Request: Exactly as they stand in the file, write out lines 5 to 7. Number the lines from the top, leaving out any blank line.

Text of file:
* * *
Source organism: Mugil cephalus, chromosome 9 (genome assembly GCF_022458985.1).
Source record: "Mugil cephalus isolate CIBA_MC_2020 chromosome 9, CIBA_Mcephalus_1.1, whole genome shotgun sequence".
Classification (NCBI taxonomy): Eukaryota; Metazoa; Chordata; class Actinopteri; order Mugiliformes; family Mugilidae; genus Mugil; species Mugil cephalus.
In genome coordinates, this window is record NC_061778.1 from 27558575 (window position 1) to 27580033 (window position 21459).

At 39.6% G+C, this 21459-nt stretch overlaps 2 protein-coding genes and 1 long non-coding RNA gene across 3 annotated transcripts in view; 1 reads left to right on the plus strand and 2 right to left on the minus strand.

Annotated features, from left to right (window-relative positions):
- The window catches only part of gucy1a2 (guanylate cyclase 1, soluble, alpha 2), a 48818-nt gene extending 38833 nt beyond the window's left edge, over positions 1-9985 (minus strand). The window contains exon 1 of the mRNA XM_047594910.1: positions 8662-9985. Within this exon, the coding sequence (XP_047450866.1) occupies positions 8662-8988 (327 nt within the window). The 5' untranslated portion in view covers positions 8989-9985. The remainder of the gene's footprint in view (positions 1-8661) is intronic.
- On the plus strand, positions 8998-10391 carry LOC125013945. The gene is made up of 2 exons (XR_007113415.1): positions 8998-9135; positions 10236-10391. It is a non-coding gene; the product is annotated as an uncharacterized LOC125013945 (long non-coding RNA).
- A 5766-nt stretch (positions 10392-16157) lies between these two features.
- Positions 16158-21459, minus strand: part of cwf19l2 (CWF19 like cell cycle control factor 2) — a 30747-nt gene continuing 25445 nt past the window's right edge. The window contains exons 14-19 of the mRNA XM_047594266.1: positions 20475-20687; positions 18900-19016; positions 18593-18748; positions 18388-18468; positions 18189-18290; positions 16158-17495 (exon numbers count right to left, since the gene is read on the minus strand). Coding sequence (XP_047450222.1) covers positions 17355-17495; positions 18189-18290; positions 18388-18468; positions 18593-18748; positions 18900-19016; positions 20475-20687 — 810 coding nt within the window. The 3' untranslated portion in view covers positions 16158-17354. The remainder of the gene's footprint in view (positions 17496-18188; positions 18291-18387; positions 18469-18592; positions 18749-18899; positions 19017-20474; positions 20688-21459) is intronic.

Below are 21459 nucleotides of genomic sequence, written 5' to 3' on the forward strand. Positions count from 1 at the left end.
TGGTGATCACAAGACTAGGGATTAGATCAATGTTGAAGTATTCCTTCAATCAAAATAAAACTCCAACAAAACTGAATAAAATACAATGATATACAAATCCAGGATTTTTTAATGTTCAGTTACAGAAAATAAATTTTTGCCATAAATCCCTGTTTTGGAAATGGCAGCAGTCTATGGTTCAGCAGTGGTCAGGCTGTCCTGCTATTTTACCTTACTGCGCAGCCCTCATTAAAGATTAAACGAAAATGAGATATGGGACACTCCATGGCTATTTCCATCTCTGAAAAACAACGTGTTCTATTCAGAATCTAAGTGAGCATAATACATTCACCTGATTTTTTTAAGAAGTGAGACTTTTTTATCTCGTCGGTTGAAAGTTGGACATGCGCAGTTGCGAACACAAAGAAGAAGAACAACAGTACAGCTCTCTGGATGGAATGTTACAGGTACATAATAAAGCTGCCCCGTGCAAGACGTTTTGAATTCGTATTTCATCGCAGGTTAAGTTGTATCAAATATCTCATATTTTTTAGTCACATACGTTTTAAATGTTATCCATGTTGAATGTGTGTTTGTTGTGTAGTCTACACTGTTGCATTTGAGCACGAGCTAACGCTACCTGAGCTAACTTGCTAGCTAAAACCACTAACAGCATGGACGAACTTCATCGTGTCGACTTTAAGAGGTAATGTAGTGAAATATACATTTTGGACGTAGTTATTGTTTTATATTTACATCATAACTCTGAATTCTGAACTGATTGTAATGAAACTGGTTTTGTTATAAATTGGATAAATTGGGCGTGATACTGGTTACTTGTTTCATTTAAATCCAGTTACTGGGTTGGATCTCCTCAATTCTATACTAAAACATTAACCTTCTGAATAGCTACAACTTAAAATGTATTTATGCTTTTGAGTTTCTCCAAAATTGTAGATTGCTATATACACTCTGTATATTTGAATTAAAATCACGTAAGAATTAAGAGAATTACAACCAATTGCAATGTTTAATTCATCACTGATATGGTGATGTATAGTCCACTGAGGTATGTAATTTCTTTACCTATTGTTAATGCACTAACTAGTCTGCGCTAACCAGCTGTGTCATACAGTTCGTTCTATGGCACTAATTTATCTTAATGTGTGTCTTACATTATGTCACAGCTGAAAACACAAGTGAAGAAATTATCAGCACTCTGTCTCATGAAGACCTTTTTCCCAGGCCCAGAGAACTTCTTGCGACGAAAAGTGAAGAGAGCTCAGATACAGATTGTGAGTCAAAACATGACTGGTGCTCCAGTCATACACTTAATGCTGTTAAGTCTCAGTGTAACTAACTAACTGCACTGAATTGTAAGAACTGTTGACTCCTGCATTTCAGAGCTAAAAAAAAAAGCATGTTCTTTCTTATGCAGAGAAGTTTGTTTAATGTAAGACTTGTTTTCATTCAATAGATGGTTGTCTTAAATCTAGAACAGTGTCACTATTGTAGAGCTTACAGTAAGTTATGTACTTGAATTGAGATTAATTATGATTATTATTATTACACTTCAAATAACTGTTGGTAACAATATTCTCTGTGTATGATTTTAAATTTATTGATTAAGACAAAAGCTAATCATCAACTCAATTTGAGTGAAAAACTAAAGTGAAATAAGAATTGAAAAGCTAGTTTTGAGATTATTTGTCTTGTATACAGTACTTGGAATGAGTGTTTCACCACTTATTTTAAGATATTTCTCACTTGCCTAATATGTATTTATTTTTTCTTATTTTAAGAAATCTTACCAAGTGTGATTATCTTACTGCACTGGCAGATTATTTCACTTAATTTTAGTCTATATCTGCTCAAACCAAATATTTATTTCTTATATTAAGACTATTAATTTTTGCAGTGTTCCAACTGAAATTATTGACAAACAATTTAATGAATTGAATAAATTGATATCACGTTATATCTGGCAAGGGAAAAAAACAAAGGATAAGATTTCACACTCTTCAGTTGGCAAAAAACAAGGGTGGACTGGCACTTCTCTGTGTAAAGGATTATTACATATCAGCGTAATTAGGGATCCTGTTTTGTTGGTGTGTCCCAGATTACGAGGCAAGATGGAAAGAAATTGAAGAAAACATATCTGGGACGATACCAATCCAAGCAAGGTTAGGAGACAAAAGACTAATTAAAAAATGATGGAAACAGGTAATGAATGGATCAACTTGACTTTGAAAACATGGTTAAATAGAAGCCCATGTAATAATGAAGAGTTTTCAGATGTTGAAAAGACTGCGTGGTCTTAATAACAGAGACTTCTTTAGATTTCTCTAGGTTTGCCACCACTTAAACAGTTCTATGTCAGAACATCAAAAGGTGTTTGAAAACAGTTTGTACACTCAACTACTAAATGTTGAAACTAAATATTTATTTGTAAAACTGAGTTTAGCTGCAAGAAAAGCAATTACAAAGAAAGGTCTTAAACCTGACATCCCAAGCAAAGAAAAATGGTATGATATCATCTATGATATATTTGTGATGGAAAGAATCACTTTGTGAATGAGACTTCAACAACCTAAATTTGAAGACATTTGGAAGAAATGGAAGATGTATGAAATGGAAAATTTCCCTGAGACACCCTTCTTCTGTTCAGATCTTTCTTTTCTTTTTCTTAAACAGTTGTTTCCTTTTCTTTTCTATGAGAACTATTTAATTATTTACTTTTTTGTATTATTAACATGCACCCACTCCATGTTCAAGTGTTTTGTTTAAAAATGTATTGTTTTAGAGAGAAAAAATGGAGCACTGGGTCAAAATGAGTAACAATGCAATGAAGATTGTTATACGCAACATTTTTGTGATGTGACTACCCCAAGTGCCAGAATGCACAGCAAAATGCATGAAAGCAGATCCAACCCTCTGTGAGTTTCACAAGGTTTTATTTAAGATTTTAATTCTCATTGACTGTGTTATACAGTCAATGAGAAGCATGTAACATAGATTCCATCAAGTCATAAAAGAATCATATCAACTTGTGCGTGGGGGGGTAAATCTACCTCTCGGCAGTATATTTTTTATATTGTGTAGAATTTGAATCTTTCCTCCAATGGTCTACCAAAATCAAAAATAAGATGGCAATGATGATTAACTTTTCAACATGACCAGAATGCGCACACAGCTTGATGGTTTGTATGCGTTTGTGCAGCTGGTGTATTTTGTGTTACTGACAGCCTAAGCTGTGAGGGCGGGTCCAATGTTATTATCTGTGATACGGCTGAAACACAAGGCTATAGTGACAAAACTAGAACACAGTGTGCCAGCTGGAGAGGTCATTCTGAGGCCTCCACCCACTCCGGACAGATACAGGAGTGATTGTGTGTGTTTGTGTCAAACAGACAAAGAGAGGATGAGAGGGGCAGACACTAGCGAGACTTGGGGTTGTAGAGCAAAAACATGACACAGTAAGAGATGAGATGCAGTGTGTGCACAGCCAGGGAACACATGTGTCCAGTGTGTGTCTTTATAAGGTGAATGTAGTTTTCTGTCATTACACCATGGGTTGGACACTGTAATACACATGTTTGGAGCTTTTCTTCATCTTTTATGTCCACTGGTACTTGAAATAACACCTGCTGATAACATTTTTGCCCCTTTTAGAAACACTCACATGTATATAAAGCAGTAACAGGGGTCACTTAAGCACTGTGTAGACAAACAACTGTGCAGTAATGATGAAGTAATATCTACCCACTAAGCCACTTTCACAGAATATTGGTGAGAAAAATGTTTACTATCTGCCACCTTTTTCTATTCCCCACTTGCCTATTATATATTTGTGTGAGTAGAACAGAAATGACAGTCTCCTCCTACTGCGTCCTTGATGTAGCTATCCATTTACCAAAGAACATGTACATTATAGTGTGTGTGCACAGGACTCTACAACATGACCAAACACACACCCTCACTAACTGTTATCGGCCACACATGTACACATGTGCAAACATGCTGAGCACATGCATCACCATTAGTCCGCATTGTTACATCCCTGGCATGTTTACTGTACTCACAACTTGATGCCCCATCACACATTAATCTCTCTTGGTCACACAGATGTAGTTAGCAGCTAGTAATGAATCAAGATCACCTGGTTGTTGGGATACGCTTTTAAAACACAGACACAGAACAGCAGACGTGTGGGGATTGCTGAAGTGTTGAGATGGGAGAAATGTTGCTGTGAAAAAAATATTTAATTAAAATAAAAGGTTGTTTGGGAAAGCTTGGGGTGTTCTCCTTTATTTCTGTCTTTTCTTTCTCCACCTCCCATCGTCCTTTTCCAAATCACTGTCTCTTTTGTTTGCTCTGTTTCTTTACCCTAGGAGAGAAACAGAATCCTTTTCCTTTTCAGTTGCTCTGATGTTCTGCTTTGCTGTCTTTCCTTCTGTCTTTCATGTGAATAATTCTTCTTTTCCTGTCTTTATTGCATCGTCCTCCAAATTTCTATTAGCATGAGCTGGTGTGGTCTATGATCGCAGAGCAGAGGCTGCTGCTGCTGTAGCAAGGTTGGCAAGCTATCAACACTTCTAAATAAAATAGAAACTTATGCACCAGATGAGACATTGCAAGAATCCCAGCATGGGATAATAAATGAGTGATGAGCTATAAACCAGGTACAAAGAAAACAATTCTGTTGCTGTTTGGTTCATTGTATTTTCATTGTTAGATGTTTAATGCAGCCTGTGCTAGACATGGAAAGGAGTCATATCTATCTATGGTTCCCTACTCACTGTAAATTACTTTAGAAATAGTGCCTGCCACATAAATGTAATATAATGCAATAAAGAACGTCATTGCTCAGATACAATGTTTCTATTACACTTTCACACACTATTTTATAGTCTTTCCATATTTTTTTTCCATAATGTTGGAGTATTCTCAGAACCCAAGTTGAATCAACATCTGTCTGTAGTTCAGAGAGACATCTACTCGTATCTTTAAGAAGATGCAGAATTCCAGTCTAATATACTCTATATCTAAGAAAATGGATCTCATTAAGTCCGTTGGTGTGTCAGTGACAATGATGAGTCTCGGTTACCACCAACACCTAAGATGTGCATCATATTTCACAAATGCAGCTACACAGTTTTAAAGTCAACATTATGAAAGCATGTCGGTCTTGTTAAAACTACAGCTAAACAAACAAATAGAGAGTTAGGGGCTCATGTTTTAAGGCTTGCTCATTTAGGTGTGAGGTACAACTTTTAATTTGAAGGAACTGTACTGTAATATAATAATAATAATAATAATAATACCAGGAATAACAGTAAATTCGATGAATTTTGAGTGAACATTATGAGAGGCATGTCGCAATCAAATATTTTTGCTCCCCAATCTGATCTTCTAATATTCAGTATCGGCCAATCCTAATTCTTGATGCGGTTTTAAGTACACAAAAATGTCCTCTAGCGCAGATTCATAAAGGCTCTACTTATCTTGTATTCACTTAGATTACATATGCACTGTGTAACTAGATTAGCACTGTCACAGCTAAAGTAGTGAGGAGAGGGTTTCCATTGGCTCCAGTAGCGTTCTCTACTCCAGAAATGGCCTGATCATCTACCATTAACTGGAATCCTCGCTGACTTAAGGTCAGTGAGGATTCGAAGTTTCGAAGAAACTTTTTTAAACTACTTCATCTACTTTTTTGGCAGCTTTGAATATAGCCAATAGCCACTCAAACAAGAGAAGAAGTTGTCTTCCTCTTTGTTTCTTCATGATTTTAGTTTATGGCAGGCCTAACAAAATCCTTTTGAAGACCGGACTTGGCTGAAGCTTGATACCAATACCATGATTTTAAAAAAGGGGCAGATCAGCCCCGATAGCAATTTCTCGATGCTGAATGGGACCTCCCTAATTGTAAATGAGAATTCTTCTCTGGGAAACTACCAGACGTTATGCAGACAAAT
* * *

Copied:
At 39.6% G+C, this 21459-nt stretch overlaps 2 protein-coding genes and 1 long non-coding RNA gene across 3 annotated transcripts in view; 1 reads left to right on the plus strand and 2 right to left on the minus strand.

Annotated features, from left to right (window-relative positions):
- The window catches only part of gucy1a2 (guanylate cyclase 1, soluble, alpha 2), a 48818-nt gene extending 38833 nt beyond the window's left edge, over positions 1-9985 (minus strand). The window contains exon 1 of the mRNA XM_047594910.1: positions 8662-9985. Within this exon, the coding sequence (XP_047450866.1) occupies positions 8662-8988 (327 nt within the window). The 5' untranslated portion in view covers positions 8989-9985. The remainder of the gene's footprint in view (positions 1-8661) is intronic.